TARZAN (G, 88 minutes)
Exciting, humorous, poignant and beautifully drawn, Disney's animated "Tarzan" -- though more violent than many parents expect from a G-rated film -- will delight most kids 6 and older. Parents of younger children or those who are easily scared or upset at movies should view the film in advance, or be ready to take kids to the lobby. The Family Filmgoer reiterates our wonderment that the Motion Picture Association of America gives G-ratings to animated films even when the level of scariness or melancholy makes a PG appropriate.
In "Tarzan," a fiery-eyed leopard has killed (off screen) the parents of baby Tarzan and tries to steal him from the female gorilla that would rescue him. The parents are shown dead in their treehouse with blood on the floor. As a grown man, Tarzan fights and kills the leopard off screen; we see the limp body. The pith-helmeted villain shoots a gorilla, which dies in a sad, emotional scene. Caught in the vines of the jungle canopy, the bad guy is hanged.
That said, this is an extraordinarily entertaining romantic adventure, based on the Edgar Rice Burroughs stories. It begins with scenes of the shipwrecked baby and his parents intercut with scenes of the gorilla family that will later adopt the orphaned child. With montages backed by Phil Collins's new songs, the film shows Tarzan grow up and deals sensitively with his fear of not belonging, of being different. As a man (voice of Tony Goldwyn), his life changes with the arrival of people, including a father-daughter primatologist team (Nigel Hawthorne and Minnie Driver). Tarzan must choose where his loyalties lie.
THE GENERAL'S DAUGHTER (R, 118 minutes)
John Travolta plays a criminal investigator for the Army in this overproduced, overheated and somewhat pretentious whodunnit. "The General's Daughter" is a melodrama about sexual harassment in the military. Yet the movie exploits this legitimate issue more than it sheds light on it and may simply titillate high-schoolers with its turgid tone. It's a rape-murder story that lingers way too long on the victim's secret sex life and on her nude body. The R rating also reflects profanity and sexual language, gunplay, knife fights, death by outboard motor and land mine, graphic videos of sadomasochistic sexual situations, a suicide, a tasteless joke about race and the graphic depiction of a gang rape. Characters smoke and drink.
Based on a book by Nelson DeMille, the film follows Army sleuth Paul Brenner (Travolta) as he and his colleague (Madeleine Stowe) unravel the murder of a general's daughter, herself an officer with a traumatic past. It's clear from the get-go that the bereaved general (James Cromwell) doesn't want the whole truth known.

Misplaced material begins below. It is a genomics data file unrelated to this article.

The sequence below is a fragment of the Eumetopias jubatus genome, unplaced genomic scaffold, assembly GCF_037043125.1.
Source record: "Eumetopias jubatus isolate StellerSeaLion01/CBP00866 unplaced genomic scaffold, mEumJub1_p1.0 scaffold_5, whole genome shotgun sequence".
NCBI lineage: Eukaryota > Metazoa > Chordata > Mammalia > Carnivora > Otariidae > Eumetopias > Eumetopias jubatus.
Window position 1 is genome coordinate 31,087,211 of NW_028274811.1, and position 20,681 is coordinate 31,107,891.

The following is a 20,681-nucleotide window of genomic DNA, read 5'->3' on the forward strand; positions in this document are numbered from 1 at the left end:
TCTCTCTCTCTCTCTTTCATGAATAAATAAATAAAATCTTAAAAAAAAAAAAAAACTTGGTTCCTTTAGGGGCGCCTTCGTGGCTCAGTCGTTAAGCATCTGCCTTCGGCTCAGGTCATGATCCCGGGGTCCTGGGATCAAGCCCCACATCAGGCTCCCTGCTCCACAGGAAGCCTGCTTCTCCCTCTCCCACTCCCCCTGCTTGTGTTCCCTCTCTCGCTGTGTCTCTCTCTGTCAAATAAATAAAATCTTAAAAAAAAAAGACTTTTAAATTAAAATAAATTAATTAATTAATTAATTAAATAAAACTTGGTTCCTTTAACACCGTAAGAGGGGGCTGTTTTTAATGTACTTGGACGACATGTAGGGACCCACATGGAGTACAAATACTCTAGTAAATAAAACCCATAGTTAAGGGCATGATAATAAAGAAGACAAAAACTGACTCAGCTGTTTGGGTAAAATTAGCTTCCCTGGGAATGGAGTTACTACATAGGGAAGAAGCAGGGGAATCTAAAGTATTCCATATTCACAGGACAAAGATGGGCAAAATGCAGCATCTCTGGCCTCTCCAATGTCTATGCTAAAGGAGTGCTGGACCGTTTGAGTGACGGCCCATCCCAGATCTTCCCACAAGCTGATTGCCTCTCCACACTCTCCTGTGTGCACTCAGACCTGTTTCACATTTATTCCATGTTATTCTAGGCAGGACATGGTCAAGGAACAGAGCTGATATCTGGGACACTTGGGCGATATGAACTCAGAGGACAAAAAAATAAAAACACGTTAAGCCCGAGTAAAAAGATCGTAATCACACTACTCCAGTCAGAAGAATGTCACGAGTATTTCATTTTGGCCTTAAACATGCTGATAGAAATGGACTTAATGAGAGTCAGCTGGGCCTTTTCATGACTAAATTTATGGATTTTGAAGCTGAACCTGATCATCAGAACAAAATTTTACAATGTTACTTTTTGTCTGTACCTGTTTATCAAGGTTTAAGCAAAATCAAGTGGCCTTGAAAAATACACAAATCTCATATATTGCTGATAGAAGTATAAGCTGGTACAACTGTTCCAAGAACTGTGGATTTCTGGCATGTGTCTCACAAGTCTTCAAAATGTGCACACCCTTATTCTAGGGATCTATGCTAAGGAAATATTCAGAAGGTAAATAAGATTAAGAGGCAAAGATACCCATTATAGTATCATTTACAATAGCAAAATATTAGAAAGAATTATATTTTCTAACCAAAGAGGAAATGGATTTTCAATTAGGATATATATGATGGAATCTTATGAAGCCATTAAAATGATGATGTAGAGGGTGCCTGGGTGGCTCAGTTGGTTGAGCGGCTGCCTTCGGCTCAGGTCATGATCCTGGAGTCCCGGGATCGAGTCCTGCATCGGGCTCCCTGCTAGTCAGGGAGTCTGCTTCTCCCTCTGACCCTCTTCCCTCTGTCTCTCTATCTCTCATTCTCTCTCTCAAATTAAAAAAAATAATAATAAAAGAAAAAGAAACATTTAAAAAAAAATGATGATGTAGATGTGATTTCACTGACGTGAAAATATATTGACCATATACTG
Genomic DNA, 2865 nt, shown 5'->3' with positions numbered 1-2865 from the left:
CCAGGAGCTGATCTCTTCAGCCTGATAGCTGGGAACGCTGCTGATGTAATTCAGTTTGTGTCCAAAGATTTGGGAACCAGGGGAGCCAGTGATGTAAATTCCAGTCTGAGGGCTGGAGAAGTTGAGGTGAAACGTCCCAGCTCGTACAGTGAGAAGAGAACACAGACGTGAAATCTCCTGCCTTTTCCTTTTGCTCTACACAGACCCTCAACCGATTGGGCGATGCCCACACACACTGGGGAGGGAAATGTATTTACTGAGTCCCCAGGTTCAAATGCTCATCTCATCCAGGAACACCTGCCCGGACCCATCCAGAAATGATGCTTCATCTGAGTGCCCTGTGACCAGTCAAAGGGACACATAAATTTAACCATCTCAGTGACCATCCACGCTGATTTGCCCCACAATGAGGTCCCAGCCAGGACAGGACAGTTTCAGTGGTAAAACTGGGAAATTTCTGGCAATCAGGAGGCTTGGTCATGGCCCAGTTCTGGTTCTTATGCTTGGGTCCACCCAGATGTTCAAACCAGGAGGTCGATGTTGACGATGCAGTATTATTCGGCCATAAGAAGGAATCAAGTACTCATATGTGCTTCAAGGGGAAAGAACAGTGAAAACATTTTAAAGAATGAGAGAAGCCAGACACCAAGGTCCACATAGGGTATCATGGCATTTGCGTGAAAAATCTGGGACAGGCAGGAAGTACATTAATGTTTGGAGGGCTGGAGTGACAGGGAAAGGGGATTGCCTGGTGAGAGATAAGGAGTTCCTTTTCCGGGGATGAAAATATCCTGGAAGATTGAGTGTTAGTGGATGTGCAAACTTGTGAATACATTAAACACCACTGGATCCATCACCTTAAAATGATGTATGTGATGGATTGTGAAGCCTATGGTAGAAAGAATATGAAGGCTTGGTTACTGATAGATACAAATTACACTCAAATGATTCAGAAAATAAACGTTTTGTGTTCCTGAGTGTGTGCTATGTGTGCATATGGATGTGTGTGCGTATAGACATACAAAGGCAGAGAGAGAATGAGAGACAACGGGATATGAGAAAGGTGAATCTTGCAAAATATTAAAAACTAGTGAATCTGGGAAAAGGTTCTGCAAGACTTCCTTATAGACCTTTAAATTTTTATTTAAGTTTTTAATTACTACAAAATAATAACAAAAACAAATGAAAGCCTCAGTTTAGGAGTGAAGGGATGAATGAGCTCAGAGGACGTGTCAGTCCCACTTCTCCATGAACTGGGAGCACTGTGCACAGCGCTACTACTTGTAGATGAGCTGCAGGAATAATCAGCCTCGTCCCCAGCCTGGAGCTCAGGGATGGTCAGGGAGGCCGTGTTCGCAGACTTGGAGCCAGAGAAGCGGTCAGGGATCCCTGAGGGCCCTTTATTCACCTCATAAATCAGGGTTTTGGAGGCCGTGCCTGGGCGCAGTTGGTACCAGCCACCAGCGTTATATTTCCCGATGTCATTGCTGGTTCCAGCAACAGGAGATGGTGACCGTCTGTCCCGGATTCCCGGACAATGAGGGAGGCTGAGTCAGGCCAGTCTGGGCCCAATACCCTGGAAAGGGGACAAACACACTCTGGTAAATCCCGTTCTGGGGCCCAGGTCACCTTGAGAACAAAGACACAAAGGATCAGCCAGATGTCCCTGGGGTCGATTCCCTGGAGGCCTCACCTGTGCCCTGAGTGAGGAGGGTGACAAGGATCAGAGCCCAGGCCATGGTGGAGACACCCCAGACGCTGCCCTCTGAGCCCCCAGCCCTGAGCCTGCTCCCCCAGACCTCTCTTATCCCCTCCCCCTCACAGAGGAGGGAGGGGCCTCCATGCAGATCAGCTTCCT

GET REAL (R, 110 minutes, at Cineplex Odeon Dupont Circle)
A refreshing British film about the trials of being not only a teen but a gay teen, "Get Real" is a mildish R with few sexual situations beyond kissing and gently implied nights together. Still, it's inappropriate for any under high-school age with its comic, sometimes specific, sexual innuendo, brief semi-nudity, occasional profanity, homophobic slurs, a locker room beating, smoking and drinking. Also, the central character, a 16-year-old named Steven (Ben Silverstone), picks up young men outside a restroom in the park. We never see him do anything except talk, but the outcome is implied. Tired of pretending to be straight at school, he finally connects with classmate John (Brad Gorton). The attraction is mutual, but John is closeted and scared. Strong emotions lead to laughs, not self-destruction, in this lightly told tale.
For 8 and Up
"Star Wars: Episode I The Phantom Menace" (PG). First installment of prequel trilogy looks good, plays dull -- leaden characters, murky plot, sterile, computer-generated imagery. Loud, fast, bloodless violence includes light-saber impalement, endless pod race, battles; sad moment when young Anakin Skywalker leaves mother; tots may find aliens scary.
Art Films Teens Might Like
"The Buena Vista Social Club" (G, Cineplex Odeon Janus). Delightful, sometimes melancholy musical documentary follows musician Ry Cooder to Cuba, to record, visit with greatest Cuban musicians, now all elderly, unknown to world until release of 1996 hit album that inspired film. Cigar smoking, some rum. Subtitles.
"Tea With Mussolini" (PG). Judi Dench, Maggie Smith, Joan Plowright as ladies in 1930s Italy facing Fascist thuggery, war in sentimental but diverting tale. Rare profanity; drinking, smoking; unwed characters' trysts; illegitimate child; mild sexual innuendo; hint of male nudity.
"Austin Powers: The Spy Who Shagged Me." Mike Myers in sequel about time-traveling British '60s-era spy often as funny as original, but cruder. Continual comic, phallic sexual innuendo; toilet humor; occasional profanity; head-banging, crotch-biting fights; jokes about dwarfs, lesbians; strategic semi-nudity. Worried parents should preview.
"Notting Hill." Julia Roberts as movie star falls in love with Hugh Grant as London bookshop owner in warm, witty romantic comedy. Crude comic language, occasional profanity; sexual innuendo, masturbation jokes; mild sexual situation with unwed couple spending night.
"This Is My Father." James Caan as teacher who returns to Ireland with troubled nephew, learns about his father, played in flashbacks by Aidan Quinn in cliched yet touching tale. Explicit sexual situation; comical sexual innuendo; profanity; suicide; smoking, drinking; negative portrayal of Catholic Church in 1930s Ireland. High-schoolers.